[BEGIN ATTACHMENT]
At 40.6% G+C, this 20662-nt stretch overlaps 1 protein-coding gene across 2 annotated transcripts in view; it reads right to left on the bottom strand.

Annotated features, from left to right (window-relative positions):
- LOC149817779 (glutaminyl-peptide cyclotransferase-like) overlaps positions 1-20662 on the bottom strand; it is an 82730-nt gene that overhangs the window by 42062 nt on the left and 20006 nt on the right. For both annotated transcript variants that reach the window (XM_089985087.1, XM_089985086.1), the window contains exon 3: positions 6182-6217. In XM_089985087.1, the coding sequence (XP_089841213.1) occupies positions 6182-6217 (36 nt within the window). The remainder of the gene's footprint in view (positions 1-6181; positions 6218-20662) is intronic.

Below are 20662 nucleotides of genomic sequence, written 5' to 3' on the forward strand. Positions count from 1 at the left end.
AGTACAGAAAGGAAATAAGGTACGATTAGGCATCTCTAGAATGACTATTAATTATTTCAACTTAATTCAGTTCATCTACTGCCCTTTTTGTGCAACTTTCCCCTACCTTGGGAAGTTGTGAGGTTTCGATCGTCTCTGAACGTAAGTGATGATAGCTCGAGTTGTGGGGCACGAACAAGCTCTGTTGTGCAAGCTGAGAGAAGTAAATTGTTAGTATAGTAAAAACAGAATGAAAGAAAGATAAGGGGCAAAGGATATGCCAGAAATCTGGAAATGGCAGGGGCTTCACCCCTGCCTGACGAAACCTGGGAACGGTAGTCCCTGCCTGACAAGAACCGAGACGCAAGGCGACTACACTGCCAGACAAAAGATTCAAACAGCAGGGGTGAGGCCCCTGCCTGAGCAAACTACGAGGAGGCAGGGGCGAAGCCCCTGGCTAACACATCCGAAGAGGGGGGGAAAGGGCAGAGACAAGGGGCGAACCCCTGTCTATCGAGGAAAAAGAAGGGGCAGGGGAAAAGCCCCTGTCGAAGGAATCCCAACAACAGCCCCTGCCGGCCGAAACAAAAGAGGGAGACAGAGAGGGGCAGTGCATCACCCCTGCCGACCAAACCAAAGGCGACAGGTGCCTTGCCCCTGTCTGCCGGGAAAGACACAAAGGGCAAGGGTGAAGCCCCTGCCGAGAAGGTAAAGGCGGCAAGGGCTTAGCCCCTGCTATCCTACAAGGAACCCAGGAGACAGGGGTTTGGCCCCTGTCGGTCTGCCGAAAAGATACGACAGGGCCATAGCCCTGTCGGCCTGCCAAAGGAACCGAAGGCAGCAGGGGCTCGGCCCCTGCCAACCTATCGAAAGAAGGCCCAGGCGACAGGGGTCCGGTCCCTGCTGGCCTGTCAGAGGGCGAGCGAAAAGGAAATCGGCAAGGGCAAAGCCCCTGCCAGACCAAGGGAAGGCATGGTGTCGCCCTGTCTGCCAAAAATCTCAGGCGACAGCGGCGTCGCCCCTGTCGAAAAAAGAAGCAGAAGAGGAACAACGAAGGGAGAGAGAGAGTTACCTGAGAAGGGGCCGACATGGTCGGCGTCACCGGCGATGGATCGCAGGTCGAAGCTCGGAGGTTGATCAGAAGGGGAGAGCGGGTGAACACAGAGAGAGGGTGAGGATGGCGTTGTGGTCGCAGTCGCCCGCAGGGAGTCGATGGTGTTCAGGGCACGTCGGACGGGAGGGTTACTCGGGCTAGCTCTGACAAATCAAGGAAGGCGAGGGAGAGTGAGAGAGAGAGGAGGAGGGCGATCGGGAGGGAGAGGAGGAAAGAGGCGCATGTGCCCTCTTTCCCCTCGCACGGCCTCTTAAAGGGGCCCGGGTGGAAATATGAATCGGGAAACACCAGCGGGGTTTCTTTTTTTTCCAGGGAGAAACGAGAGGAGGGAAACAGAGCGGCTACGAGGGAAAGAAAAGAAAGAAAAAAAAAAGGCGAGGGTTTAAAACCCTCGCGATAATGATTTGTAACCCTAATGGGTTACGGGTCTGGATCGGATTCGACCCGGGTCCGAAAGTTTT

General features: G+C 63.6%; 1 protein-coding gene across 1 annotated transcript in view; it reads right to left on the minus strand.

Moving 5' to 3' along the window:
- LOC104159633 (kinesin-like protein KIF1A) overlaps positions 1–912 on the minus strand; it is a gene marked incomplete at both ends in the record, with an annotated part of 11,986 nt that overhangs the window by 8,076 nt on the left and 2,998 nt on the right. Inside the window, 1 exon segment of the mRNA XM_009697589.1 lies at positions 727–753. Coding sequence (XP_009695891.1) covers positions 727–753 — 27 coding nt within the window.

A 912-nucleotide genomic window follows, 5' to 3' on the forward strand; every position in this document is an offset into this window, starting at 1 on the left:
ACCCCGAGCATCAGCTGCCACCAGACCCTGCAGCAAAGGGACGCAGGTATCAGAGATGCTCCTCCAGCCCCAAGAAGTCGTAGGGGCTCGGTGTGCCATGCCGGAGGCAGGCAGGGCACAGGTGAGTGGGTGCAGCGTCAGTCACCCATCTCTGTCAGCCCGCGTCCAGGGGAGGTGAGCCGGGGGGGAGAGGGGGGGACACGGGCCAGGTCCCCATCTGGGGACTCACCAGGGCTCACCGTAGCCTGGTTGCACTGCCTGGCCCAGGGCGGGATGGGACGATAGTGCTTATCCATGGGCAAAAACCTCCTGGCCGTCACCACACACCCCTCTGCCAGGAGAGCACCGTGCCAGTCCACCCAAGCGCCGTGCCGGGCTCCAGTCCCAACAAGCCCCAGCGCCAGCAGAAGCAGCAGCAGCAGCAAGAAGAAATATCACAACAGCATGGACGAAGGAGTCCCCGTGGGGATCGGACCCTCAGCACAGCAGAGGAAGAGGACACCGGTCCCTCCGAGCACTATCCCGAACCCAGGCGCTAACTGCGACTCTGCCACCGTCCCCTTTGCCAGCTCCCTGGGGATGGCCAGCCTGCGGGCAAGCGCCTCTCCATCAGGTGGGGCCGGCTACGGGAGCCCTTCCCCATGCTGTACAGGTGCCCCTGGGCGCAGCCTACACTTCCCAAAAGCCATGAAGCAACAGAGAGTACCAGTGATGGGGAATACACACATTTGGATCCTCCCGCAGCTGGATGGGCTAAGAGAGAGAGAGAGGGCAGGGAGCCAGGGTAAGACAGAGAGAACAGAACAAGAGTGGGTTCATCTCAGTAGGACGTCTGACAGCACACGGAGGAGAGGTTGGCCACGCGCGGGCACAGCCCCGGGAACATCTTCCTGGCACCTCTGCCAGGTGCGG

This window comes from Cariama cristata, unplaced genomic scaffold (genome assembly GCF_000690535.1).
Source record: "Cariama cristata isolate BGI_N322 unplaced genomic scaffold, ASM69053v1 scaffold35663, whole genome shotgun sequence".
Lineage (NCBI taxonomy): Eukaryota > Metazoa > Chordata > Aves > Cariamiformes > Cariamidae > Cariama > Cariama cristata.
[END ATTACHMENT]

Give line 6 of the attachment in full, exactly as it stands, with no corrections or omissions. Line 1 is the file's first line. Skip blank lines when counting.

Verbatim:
General features: G+C 63.6%; 1 protein-coding gene across 1 annotated transcript in view; it reads right to left on the minus strand.